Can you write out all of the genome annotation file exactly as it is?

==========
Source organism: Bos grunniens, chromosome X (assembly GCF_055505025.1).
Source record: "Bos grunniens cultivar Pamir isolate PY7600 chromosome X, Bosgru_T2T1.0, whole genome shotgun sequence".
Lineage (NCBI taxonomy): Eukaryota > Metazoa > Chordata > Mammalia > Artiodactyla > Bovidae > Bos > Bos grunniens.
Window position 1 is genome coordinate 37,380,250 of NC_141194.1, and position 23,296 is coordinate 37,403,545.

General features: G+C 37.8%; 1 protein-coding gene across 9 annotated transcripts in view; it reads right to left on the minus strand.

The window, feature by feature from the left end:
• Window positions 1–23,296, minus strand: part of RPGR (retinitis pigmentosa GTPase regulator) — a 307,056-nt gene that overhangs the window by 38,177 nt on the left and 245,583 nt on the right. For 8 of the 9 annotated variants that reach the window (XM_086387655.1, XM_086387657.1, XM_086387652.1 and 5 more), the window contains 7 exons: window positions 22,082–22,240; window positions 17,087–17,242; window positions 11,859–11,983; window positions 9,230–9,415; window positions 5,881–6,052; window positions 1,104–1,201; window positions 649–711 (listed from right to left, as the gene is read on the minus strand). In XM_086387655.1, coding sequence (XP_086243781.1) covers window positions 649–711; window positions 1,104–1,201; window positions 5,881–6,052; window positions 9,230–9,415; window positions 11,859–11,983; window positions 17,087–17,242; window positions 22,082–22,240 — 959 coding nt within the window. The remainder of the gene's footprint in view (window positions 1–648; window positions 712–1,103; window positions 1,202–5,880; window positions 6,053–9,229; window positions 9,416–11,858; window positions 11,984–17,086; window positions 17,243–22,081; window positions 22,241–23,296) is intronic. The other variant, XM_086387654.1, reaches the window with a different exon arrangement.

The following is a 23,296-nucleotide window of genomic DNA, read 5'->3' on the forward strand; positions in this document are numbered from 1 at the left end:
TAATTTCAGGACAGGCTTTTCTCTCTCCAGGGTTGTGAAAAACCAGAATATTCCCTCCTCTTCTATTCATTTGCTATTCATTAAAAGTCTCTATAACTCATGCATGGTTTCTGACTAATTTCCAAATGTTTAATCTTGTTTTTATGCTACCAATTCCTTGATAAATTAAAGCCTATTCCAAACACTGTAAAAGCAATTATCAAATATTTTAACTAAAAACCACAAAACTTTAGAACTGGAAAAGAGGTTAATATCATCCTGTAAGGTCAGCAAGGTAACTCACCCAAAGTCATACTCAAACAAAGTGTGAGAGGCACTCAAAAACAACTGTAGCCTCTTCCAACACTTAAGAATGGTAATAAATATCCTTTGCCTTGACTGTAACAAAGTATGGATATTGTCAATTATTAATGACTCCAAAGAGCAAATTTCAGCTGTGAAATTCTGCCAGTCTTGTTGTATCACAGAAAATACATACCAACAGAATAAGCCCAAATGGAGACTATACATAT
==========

Source organism: Bos grunniens, chromosome X (assembly GCF_055505025.1).
Source record: "Bos grunniens cultivar Pamir isolate PY7600 chromosome X, Bosgru_T2T1.0, whole genome shotgun sequence".
Lineage (NCBI taxonomy): Eukaryota > Metazoa > Chordata > Mammalia > Artiodactyla > Bovidae > Bos > Bos grunniens.
Window position 1 is genome coordinate 37,380,250 of NC_141194.1, and position 23,296 is coordinate 37,403,545.

General features: G+C 37.8%; 1 protein-coding gene across 9 annotated transcripts in view; it reads right to left on the minus strand.

The window, feature by feature from the left end:
• Window positions 1–23,296, minus strand: part of RPGR (retinitis pigmentosa GTPase regulator) — a 307,056-nt gene that overhangs the window by 38,177 nt on the left and 245,583 nt on the right. For 8 of the 9 annotated variants that reach the window (XM_086387655.1, XM_086387657.1, XM_086387652.1 and 5 more), the window contains 7 exons: window positions 22,082–22,240; window positions 17,087–17,242; window positions 11,859–11,983; window positions 9,230–9,415; window positions 5,881–6,052; window positions 1,104–1,201; window positions 649–711 (listed from right to left, as the gene is read on the minus strand). In XM_086387655.1, coding sequence (XP_086243781.1) covers window positions 649–711; window positions 1,104–1,201; window positions 5,881–6,052; window positions 9,230–9,415; window positions 11,859–11,983; window positions 17,087–17,242; window positions 22,082–22,240 — 959 coding nt within the window. The remainder of the gene's footprint in view (window positions 1–648; window positions 712–1,103; window positions 1,202–5,880; window positions 6,053–9,229; window positions 9,416–11,858; window positions 11,984–17,086; window positions 17,243–22,081; window positions 22,241–23,296) is intronic. The other variant, XM_086387654.1, reaches the window with a different exon arrangement.

The following is a 23,296-nucleotide window of genomic DNA, read 5'->3' on the forward strand; positions in this document are numbered from 1 at the left end:
TAATTTCAGGACAGGCTTTTCTCTCTCCAGGGTTGTGAAAAACCAGAATATTCCCTCCTCTTCTATTCATTTGCTATTCATTAAAAGTCTCTATAACTCATGCATGGTTTCTGACTAATTTCCAAATGTTTAATCTTGTTTTTATGCTACCAATTCCTTGATAAATTAAAGCCTATTCCAAACACTGTAAAAGCAATTATCAAATATTTTAACTAAAAACCACAAAACTTTAGAACTGGAAAAGAGGTTAATATCATCCTGTAAGGTCAGCAAGGTAACTCACCCAAAGTCATACTCAAACAAAGTGTGAGAGGCACTCAAAAACAACTGTAGCCTCTTCCAACACTTAAGAATGGTAATAAATATCCTTTGCCTTGACTGTAACAAAGTATGGATATTGTCAATTATTAATGACTCCAAAGAGCAAATTTCAGCTGTGAAATTCTGCCAGTCTTGTTGTATCACAGAAAATACATACCAACAGAATAAGCCCAAATGGAGACTATACATAT